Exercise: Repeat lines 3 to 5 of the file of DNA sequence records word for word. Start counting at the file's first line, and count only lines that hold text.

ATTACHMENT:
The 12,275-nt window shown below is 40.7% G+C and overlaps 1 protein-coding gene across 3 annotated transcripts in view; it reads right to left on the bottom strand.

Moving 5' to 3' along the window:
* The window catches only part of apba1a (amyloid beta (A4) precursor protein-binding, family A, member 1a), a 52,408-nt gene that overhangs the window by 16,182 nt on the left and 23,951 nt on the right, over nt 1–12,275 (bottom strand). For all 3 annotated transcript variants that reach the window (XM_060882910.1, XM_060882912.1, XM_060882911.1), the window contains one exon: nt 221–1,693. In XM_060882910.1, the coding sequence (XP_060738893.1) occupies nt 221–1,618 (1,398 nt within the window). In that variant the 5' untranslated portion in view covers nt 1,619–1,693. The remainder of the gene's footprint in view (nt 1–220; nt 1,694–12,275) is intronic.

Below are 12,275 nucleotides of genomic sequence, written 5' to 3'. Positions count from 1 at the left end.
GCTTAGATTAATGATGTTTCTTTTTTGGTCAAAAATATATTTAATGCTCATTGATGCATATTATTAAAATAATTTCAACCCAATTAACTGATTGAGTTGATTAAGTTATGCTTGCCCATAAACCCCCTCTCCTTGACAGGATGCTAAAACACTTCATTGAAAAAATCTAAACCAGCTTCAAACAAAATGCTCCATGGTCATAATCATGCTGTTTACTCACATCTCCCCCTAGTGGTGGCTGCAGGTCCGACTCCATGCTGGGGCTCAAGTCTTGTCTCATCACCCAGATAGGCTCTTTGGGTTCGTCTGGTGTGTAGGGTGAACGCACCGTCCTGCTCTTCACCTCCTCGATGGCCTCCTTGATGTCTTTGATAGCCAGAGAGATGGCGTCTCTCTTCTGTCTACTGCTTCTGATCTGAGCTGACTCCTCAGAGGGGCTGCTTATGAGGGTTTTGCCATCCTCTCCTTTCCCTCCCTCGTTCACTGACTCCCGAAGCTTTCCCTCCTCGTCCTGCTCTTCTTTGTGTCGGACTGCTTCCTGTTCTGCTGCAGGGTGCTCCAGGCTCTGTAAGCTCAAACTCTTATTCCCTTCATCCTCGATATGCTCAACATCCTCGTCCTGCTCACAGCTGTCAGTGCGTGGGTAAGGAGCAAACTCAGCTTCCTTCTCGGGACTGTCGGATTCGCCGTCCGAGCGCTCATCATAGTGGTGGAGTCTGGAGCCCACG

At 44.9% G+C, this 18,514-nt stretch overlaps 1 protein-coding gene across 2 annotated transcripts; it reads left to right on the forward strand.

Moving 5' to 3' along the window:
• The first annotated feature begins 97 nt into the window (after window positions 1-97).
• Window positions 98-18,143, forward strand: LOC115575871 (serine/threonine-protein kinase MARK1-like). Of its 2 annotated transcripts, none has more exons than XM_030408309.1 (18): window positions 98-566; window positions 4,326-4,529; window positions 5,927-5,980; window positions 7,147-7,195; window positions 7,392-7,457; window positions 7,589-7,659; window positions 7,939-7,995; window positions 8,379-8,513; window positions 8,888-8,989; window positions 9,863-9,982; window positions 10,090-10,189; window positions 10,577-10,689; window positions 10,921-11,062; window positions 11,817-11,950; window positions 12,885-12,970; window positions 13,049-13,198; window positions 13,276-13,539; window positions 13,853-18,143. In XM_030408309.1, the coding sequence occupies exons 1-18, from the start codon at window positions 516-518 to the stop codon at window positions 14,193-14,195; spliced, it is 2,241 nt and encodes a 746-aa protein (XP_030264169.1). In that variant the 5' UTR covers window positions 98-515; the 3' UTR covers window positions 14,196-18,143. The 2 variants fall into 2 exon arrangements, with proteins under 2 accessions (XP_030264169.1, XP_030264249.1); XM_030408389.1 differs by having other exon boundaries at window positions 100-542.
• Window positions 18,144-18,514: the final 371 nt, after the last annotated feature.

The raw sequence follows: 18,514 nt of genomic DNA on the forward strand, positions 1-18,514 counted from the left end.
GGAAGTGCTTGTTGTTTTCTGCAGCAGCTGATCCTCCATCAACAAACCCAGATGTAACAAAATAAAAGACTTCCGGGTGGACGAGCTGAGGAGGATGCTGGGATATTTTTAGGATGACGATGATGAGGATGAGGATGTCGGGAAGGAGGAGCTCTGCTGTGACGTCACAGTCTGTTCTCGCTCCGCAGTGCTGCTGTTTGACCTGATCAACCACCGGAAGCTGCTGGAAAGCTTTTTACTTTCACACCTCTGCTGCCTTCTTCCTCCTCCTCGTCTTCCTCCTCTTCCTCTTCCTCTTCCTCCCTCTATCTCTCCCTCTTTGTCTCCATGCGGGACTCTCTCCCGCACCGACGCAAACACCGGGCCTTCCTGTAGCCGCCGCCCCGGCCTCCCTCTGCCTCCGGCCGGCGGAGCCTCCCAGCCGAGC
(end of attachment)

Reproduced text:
* The window catches only part of apba1a (amyloid beta (A4) precursor protein-binding, family A, member 1a), a 52,408-nt gene that overhangs the window by 16,182 nt on the left and 23,951 nt on the right, over nt 1–12,275 (bottom strand). For all 3 annotated transcript variants that reach the window (XM_060882910.1, XM_060882912.1, XM_060882911.1), the window contains one exon: nt 221–1,693. In XM_060882910.1, the coding sequence (XP_060738893.1) occupies nt 221–1,618 (1,398 nt within the window). In that variant the 5' untranslated portion in view covers nt 1,619–1,693. The remainder of the gene's footprint in view (nt 1–220; nt 1,694–12,275) is intronic.

Below are 12,275 nucleotides of genomic sequence, written 5' to 3'. Positions count from 1 at the left end.
GCTTAGATTAATGATGTTTCTTTTTTGGTCAAAAATATATTTAATGCTCATTGATGCATATTATTAAAATAATTTCAACCCAATTAACTGATTGAGTTGATTAAGTTATGCTTGCCCATAAACCCCCTCTCCTTGACAGGATGCTAAAACACTTCATTGAAAAAATCTAAACCAGCTTCAAACAAAATGCTCCATGGTCATAATCATGCTGTTTACTCACATCTCCCCCTAGTGGTGGCTGCAGGTCCGACTCCATGCTGGGGCTCAAGTCTTGTCTCATCACCCAGATAGGCTCTTTGGGTTCGTCTGGTGTGTAGGGTGAACGCACCGTCCTGCTCTTCACCTCCTCGATGGCCTCCTTGATGTCTTTGATAGCCAGAGAGATGGCGTCTCTCTTCTGTCTACTGCTTCTGATCTGAGCTGACTCCTCAGAGGGGCTGCTTATGAGGGTTTTGCCATCCTCTCCTTTCCCTCCCTCGTTCACTGACTCCCGAAGCTTTCCCTCCTCGTCCTGCTCTTCTTTGTGTCGGACTGCTTCCTGTTCTGCTGCAGGGTGCTCCAGGCTCTGTAAGCTCAAACTCTTATTCCCTTCATCCTCGATATGCTCAACATCCTCGTCCTGCTCACAGCTGTCAGTGCGTGGGTAAGGAGCAAACTCAGCTTCCTTCTCGGGACTGTCGGATTCGCCGTCCGAGCGCTCATCATAGTGGTGGAGTCTGGAGCCCACG